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Computational thinking progress outcomes

The progress outcomes describe the significant learning steps that students take as they develop their expertise in computational thinking for digital technologies.


  • Curriculum levels have been marked on the diagram below to show the alignment between levels 1–5 of the New Zealand Curriculum (NZC) and the progress outcomes.
  • The uneven spacing between progress outcomes reflects the different amount of learning and time required between them and means that relationship between levels and progress outcomes is not direct.
  • The highest three progress outcomes are directly aligned to NZC levels 6-8 as they set out the learning that is expected for those students engaging in more intensive and specialised digital technologies programmes for NCEA levels 1, 2, and 3.

Computational thinking in digital technologies

Note: All of the progress outcomes have been included (from primary to secondary) to ensure transparency in prior learning and experiences.

Progress outcome 1

Break down a simple non-computerised task into a set of precise, unambiguous, step by step instructions (algorithmic thinking). They are able to give these instructions, and identify if they have gone wrong and correct them (simple debugging). By doing this they show that they can use their decomposition skills to take a task and break it down into its smallest steps.

Progress outcome 2

Can give, follow, and debug simple algorithms in both computerised and non-computerised environments.  They can use these algorithms to create a simple program involving output and sequencing (putting instructions one after the other), in an age-appropriate programming environment.

Progress outcome 3

Decompose problems into step-by-step instructions to create an algorithm for a computer program, and use logical thinking to predict the behaviour of these programs.  They understand that there can be more than one algorithm for the same problem. They are able to develop and debug simple programs that use inputs, outputs, sequence and iteration (repeating part of the algorithm with a loop).  Students understand that digital devices store data using just two states, represented by binary digits (bits).

Progress outcome 4

Decompose a problem to create a simple algorithm using the three building blocks of programming: sequence, selection, and iteration. They can implement the algorithm by creating a program that uses inputs, outputs, sequence, basic selection using comparative operators, and iteration. They can debug simple algorithms and programs by identifying if things have gone wrong with their instructions, correcting them, and are able to explain why it went wrong and how they fixed it.  Students understand that digital devices can represent data with binary digits, and that digital devices have a way to detect errors that have occurred in data storage and transmission. Students evaluate different algorithms in terms of their efficiency as they recognise that computers need to search and sort large amounts of data. Students can evaluate a user interface in relation to its efficiency and usability.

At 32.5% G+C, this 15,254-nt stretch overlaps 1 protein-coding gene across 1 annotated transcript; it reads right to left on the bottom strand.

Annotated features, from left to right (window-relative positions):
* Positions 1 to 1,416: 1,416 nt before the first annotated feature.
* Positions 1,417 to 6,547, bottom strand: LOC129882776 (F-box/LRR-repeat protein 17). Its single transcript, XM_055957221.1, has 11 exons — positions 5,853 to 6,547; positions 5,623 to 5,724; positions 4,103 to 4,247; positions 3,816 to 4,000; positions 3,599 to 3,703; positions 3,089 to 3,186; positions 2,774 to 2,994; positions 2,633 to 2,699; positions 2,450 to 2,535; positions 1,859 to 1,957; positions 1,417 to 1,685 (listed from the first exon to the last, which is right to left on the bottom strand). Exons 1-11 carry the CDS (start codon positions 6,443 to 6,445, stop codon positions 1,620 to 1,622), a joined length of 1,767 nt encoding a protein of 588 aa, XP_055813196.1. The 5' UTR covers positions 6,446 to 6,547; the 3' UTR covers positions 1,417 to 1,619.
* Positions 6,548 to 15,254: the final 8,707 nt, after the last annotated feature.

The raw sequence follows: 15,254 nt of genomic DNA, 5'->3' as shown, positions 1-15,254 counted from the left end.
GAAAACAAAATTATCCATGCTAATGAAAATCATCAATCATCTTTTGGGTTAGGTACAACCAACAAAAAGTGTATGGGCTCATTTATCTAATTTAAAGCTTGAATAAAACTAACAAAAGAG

Progress outcome 5

Independently decompose a problem into an algorithm which they use to create a program which uses inputs, outputs, sequence, selection using comparative and logical operators and variables of different data types, and iteration. Students can determine when to use different types of control structures. Students can explain/document their programs and use an organised approach for testing and debugging. Students understand how computers store more complex types of data using binary digits. Students develop programs that reflect consideration of human-computer interaction (HCI) heuristics.

Progress outcome 6

Determine and compare the cost (computational complexity) of two different iterative algorithms for the same problem size (searching and/or sorting) in relation to the number of comparisons and time taken. Students understand the concept of compression coding for different media types, typical uses of compression coding, and how widely used technologies are enabled through compression coding. Students can use an iterative process to design, develop, document and test a basic computer program. Students can evaluate a user interface in terms of design principles and usability heuristics and apply these to their own design.

Progress outcome 7

Analyse a digital technologies concept (e.g. information systems, encryption, error control, complexity and tractability, autonomous control) through explaining the relevant mechanisms that underpin the concept and how the concept is used or implemented in real world applications.  They can explain the key problems or issues related to the concept.  Students can discuss the purpose of a selection of data structures and evaluate the use of a data structure in terms of tradeoffs between performance and storage requirements and their suitability with different algorithms. Students can use an iterative process to design, develop, document and test an advanced computer program.

Progress outcome 8

Evaluate a digital technologies concept (e.g. formal languages, network communication protocols, artificial intelligence, graphics and visual computing, big data, social algorithms) in relation to how the area is underpinned by the key mechanisms, and how the concept is applied in different scenarios when developing real world applications. Students can understand accepted software engineering methodologies and user experience design processes, and apply the key concepts to design, develop, document and test a complex computer program.

Last updated November 14, 2019